Some people think it’s all over ... it is now.
Pack away the decorations, take down the tree. The mayhem is over for another year.
All that is left to do is sweep out the old and welcome in the new.
As much as I enjoyed Christmas – and it was a smashing family gathering – I’m glad it’s done.
Not the actual day with the food, the laughter and the wonderful company, but the whole shooting match which saw the festive season officially start on December 1, and try to maintain enough momentum to stagger through until the 25th.
I got a press release all about last minute shopping. It was dated December 14.
And it’s inconsequential nonsense like that which racks up the pressure on everyone to do more, go faster, to fret and fuss, and, ultimnately waste money on tat no-one wants or needs.
But, more importantly, it conspires to rob us of the most precious commodity of all. Time.
Life birls 24/7.
The 12 days of Christmas have been stretched into a month-long festival.
Twixmas – the black hole between December 25 and Hogmanay – now requires its own events because it seems we cannot have something as blissful and simple as peace and quiet.
And it isn’t just Christmas.
Clubs once filled by 10.00pm don’t open before then and keep going until 4.00 am.
Supermarkets open round the clock, TV broadcasts every hour of every day. We channel hop through hundreds of stations and see the same shows screened on a loop.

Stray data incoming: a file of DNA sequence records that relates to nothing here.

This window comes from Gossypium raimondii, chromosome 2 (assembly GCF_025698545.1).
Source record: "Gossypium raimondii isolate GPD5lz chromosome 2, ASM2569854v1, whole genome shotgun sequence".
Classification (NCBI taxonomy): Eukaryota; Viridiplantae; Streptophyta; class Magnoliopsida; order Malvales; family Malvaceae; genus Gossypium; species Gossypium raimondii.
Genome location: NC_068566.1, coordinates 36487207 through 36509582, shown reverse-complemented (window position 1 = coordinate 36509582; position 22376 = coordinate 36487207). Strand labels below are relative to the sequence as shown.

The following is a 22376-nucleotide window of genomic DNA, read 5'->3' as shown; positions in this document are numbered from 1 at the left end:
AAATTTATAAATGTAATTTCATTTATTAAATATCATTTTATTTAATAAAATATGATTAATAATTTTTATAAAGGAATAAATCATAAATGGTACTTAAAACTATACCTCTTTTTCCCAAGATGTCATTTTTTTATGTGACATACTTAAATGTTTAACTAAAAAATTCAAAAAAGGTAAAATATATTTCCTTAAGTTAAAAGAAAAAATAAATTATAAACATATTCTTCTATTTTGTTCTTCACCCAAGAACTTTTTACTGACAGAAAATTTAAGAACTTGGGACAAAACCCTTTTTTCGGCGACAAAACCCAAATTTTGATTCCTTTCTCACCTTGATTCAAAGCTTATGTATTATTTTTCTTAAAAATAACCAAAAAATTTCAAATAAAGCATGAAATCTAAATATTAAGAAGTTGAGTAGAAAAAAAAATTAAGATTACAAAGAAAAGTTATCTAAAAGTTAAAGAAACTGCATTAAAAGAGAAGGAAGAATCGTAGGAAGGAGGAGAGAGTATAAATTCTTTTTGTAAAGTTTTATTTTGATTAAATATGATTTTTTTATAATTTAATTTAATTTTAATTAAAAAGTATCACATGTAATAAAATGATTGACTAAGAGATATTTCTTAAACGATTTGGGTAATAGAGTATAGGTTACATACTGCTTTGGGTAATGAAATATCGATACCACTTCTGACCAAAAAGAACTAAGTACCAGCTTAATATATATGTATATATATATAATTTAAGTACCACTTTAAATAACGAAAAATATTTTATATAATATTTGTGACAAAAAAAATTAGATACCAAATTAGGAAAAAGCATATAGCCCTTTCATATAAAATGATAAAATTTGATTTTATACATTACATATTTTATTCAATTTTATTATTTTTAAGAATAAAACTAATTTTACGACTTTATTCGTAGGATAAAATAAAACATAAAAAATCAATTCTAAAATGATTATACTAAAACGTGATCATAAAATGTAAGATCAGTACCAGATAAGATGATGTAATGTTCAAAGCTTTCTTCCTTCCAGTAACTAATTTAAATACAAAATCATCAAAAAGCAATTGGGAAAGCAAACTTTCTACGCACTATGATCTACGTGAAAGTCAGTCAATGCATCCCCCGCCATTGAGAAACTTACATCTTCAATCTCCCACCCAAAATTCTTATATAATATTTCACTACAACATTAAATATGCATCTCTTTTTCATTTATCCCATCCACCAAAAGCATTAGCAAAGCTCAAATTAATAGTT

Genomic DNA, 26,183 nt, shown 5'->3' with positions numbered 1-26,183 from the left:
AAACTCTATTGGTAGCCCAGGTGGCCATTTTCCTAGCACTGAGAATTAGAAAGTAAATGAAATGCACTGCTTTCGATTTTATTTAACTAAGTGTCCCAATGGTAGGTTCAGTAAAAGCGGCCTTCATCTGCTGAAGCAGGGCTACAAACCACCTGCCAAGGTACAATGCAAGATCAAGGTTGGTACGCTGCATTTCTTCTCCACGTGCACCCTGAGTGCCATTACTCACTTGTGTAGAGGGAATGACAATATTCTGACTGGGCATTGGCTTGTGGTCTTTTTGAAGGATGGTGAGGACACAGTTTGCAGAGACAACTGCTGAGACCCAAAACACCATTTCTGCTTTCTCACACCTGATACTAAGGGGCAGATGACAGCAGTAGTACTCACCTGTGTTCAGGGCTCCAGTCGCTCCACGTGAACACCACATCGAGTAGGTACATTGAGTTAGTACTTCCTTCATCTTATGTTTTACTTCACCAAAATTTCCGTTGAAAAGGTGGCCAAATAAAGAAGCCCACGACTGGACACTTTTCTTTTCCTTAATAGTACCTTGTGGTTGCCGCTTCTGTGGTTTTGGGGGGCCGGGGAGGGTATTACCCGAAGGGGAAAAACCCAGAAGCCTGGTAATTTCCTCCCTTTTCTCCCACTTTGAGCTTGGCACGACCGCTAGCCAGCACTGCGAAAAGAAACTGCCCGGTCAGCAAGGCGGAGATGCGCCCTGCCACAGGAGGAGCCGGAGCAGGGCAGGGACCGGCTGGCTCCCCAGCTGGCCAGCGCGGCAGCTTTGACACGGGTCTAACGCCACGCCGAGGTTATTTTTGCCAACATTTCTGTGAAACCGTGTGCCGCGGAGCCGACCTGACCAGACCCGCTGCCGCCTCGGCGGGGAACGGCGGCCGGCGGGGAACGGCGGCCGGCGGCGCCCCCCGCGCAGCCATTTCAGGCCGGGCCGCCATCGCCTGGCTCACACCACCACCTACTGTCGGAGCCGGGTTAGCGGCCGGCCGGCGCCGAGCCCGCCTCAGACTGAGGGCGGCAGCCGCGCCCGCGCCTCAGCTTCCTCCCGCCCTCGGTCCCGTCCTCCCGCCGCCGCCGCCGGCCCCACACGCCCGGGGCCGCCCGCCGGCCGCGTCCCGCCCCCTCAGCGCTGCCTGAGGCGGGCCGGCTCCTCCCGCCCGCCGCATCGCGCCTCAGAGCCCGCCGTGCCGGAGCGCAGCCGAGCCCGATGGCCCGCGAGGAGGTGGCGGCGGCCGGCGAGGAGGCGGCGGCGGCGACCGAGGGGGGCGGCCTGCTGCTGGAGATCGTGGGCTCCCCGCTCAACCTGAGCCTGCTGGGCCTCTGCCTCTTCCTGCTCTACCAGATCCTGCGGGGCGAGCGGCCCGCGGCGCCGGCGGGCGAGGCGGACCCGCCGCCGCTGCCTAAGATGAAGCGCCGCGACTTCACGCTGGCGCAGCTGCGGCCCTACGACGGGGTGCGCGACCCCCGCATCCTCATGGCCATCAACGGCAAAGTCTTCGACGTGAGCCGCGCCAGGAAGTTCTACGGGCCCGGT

We binge on Netflix because one episode is no longer enough, we pour our attention into XBoxes , waste endless hours on YouTube, and social media never stops.
We work harder and longer than ever, and, when we finally get home, we’re still hardwired to the office; checking emails, making notes and doing reports.
We’re expected to do more with less, and every re-structure, every cut and closure takes us one step closer to the point where it’ll be our turn to go. Nothing personal, of course. Oh, but it is.
Little wonder, more and more people are struggling.
We need respite more than ever; a shelter from a world that spins like a fairground ride with its lights flashing and music pulsing.
We have to find the off button in our heads as well as our laptops.
It cannot be good for our mental health to live like this.
So, if you do one thing different in 2018, make it this. Take a step back ... and breathe.
Doesn’t matter whether that’s simply sitting doing nothing, walking the coastal path, going for a swim or switching off your phone.
Put your mental health first – those emails demanding, or hinting at the expectation of, a reply can wait – and set the pace that you want to let you enjoy life.
January is a good time to clear the decks and start with fresh goals – ones that don’t need spreadsheets either.
Our with the old. In with the new.
Let’s make 2018 the Year of You.